2. After a conjecture, how does one approach the typical problem in the field? Not crazy unsolved problems, but like something you'd find in the "challenging problems" section of a textbook.
3. What is the "intuition" of analytic number theory like?

The intuition comes from analysis. There is really no substitute here for taking a course or working through a standard text on real analysis, for example Rudin.

This specific proof about $$\pi(x)$$, as written, is very terse; as you say, it's easy for it to look like "random manipulations to inequalities." Actually the manipulations are not random at all but the underlying ideas have been obscured. The first idea is the following:

The prime-counting function $$\pi(n)$$ and the $$n^{th}$$ prime $$p_n$$ are essentially inverses and are monotonically increasing, so proving that $$\pi(n)$$ grows at least as fast as some function is equivalent to proving that $$p_n$$ grows at most as fast as some corresponding function. More precisely, if $$f : \mathbb{R}_{+} \to \mathbb{R}_{+}$$ is a strictly monotonically increasing function on the positive reals, so it has an inverse $$f^{-1} : \mathbb{R}_{+} \to \mathbb{R}_{+}$$ with the same property, then $$\pi(n) \ge f(n)$$ iff $$p_n \le f^{-1}(n)$$ (possibly up to some small error).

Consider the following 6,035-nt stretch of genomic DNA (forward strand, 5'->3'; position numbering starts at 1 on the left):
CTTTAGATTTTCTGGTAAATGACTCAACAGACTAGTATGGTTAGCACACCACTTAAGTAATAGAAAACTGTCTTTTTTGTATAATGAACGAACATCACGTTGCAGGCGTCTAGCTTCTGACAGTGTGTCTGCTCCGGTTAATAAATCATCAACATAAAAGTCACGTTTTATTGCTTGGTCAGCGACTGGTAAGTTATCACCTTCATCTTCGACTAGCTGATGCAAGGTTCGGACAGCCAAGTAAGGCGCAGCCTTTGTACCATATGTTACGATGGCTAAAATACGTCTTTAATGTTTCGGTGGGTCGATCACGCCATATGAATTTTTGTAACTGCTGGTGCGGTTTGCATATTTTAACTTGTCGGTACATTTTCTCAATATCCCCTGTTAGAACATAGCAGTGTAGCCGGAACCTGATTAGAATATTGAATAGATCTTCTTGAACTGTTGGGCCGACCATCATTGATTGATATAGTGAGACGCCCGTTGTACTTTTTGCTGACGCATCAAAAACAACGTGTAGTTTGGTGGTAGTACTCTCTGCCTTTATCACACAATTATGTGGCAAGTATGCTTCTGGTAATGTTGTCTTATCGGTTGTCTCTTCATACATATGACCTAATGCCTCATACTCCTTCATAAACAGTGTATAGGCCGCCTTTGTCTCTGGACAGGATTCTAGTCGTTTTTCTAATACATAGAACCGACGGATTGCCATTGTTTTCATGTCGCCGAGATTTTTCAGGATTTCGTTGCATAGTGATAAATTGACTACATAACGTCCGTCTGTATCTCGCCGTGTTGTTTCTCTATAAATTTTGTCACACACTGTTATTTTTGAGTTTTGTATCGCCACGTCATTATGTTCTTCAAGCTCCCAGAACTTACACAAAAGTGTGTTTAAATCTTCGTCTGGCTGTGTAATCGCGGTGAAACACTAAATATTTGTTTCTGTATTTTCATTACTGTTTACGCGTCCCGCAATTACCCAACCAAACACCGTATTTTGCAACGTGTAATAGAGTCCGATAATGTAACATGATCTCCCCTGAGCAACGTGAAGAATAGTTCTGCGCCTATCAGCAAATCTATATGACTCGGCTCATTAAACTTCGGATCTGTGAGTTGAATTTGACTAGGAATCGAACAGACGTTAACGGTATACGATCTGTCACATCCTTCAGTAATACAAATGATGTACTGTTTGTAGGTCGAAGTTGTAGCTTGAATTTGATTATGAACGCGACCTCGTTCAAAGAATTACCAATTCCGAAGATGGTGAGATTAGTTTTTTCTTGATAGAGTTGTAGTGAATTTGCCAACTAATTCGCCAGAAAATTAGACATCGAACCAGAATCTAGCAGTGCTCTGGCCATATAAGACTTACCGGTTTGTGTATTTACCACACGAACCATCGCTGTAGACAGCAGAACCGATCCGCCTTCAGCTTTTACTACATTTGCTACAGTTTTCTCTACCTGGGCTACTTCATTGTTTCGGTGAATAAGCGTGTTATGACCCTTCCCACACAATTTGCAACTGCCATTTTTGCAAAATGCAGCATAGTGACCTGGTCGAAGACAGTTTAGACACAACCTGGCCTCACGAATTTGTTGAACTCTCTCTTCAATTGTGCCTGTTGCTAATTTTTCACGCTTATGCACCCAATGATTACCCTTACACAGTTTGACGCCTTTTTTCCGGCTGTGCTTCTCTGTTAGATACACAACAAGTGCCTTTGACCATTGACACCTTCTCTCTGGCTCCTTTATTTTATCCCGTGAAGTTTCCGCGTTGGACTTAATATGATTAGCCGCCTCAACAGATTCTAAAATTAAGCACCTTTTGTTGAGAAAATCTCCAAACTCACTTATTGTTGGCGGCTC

Explicitly, we have by definition $$\pi(p_n) = n$$, so $$\pi(n) \ge f(n)$$ implies $$\pi(p_n) = n \ge f(p_n)$$ and hence (using that $$f^{-1}$$ is monotonic) $$f^{-1}(n) \ge p_n$$. Conversely, if $$p_n \le f^{-1}(n)$$ then $$\pi(p_n) = n \le \pi(f^{-1}(n))$$, so substituting $$x = f^{-1}(n)$$ (which is not necessarily an integer) we have $$\pi(x) \ge f(x)$$ (for $$x$$ of this form).

Once you've thoroughly internalized this idea (which is the sort of thing that working through real analysis would help with!) it's clear that proving $$\pi(n) \ge \log \log n$$ is basically equivalent to proving that $$p_n \le e^{e^n}$$, since $$\log \log x$$ and $$e^{e^x}$$ are monotonically increasing inverse functions, and this is what the argument does, using Euler's proof of the infinitude of the primes to conclude that $$p_{n+1}$$ must be at most as large as $$p_1 \dots p_n + 1$$.